Wednesday, 30 April 2014

Whistable: Coffee Bike

Whitstable is a very affluent town with some great independent shops and provides a thoroughly enjoyable spot for an afternoon of browsing and eating. With tummies full of chips, fizzy, doughnuts and coffee from The Forge, we had a lovely stroll along the sea wall admiring the ramshackled buildings, the boats on the beach, fishing boats in the harbour and the general hubbub of life by the sea.

Constructed in 1831, the tidal harbour is still a busy working harbour today. Used by the fishing and shellfish fleet, fresh off the boat fish can be bought from the stalls in the fish market. Not a fan of shellfish ourselves, it's still an experience to wander through seeing what's for sale and getting the smell of fish up your nostrils.

Never one to pass up an opportunity to test out coffee, we came across a coffee shop on a bike. Owned and run by Nick Chasteauneuf, this converted 1940's Dutch delivery bike offers espresso based coffees with a view.

Ordering my favourite coffee style, a flat white, the coffee machine sprang into action and Nick rustled up a good looking coffee for £2.20.

It was adorned with some lovely latte art but by the time I had walked down the beach and jiggled about a bit, it had blurred. However it tasted absolutely fantastic, velvety smooth and silky and I would say the best flat white I have ever had, sorry Brown's Coffee House and Loaf. The coffee beans used are from a micro roastery based in Canterbury called The Micro Roastery, an independent artisan coffee roaster where Nick is Roastmaster. They only use high quality 80+ Arabica's and roast in small 2 Kg batches to ensure quality and freshness and from my coffee experience I can give it the thumbs up.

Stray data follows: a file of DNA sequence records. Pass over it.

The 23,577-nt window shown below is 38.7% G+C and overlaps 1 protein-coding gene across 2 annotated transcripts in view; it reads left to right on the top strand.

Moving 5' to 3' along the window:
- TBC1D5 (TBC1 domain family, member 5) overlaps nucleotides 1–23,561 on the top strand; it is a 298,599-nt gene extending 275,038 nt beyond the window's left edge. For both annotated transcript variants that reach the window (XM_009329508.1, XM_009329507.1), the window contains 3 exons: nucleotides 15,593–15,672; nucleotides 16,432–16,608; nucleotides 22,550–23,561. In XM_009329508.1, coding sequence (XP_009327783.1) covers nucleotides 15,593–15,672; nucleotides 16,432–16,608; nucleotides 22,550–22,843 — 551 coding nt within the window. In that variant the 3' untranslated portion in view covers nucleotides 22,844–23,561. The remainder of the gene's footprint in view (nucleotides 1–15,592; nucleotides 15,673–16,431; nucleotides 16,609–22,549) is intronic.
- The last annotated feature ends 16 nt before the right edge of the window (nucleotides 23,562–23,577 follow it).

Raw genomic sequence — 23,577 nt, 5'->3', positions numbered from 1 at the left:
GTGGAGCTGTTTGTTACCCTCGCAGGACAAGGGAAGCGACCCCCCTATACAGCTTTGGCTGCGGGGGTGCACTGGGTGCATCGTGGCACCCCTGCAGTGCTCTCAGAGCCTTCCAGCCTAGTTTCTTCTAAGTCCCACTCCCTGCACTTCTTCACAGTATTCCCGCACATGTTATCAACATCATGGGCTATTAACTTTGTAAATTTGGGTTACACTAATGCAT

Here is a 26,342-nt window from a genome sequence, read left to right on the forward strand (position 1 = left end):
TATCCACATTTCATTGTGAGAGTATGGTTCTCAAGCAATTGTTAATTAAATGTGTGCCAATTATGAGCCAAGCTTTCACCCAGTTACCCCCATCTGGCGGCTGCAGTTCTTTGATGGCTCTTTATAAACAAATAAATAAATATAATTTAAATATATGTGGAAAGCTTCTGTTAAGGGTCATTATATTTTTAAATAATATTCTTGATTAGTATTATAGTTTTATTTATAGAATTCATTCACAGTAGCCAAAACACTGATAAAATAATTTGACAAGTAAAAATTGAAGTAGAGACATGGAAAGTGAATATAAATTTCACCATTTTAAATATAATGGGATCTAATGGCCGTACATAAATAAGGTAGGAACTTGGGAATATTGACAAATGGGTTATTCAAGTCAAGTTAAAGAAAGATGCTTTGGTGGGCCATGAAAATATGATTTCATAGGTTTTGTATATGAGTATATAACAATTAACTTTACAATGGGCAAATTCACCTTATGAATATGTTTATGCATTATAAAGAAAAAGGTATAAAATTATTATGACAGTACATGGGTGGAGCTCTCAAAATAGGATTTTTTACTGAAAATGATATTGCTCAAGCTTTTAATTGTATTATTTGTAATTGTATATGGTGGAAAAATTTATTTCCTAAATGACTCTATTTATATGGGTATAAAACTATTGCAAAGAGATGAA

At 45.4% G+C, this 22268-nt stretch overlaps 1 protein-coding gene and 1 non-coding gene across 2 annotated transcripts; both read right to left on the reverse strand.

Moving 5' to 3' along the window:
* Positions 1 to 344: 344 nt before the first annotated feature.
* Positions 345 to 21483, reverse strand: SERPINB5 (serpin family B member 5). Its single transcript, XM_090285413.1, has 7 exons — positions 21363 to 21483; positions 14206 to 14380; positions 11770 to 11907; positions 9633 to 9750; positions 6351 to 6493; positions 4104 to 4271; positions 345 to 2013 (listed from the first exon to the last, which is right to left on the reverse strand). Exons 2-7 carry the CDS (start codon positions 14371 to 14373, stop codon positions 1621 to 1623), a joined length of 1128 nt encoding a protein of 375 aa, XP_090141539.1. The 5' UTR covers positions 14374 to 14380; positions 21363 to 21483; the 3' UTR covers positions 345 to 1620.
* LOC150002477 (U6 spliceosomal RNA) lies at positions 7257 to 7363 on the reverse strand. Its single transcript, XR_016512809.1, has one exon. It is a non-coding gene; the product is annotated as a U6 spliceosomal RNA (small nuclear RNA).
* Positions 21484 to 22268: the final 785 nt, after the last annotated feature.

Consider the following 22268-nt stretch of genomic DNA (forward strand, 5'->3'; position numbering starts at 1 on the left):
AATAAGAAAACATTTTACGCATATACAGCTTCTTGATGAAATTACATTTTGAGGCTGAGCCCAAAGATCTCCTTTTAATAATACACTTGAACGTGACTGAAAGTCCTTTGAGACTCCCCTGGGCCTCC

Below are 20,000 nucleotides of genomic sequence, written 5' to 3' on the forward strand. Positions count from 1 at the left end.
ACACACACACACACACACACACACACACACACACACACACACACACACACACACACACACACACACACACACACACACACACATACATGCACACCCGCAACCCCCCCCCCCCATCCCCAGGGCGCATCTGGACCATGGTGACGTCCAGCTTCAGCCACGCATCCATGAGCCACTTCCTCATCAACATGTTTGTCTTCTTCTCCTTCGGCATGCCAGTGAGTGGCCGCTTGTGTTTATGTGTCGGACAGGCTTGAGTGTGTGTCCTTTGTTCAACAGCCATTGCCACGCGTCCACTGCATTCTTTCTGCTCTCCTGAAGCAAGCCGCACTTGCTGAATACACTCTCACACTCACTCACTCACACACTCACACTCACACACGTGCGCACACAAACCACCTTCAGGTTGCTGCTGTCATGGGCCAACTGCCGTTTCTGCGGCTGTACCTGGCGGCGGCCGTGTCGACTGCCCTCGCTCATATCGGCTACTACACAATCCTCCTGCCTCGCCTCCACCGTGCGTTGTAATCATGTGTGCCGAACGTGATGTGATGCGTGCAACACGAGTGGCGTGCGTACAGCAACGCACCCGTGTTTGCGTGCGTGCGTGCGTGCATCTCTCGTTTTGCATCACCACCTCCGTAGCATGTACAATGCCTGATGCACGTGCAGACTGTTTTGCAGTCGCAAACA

This is the view from the coffee bike and sitting on the beach watching the boats and drinking my coffee was such a great way to spend half an hour.

The Verdict? Thumps Up!
Super duper coffee by a man who knows his stuff. Nothing amateur about it, you get fantastically smooth tasting coffee whilst being on the beach. The coffee beans come from a truly sustainable model that is The Micro Roastery, what more could you ask for.

Most weekends along Reeves Beach

Sunday, 27 April 2014

Whitstable: The Forge

Found on the North coast of Kent, the town of Whitstable is world renowned for its oysters which have been collected here since the Roman times. This quaint seaside town with its distinctive character has been a favourite spot of ours for years. We ventured over on a quiet weekend for a spot of lunch and to have a wonder along the harbour. After a stroll along the beach, we stopped off at a little corrugated tin building called The Forge and ordered some chips and fizzy.

There were chalk boards everywhere, leaning against the building, on the hatch flaps and against the sea wall. All had different food and drink options chalked up and proved to be very confusing.

Seeing as the sun kept popping its head out of the clouds, it quickly became very busy with a long queue snaking its way from the ordering hatch. Receiving  a number upon paying, we bagged a wooden picnic bench and plonked ourselves down, people and seagull watching for the 15 minutes it took for our number to be called.

Up I hopped to collect our chips from the side doors (which had even more chalk boards proclaiming even more food and drinks options) from a flustered young lass who'd obviously had a very frantic lunchtime.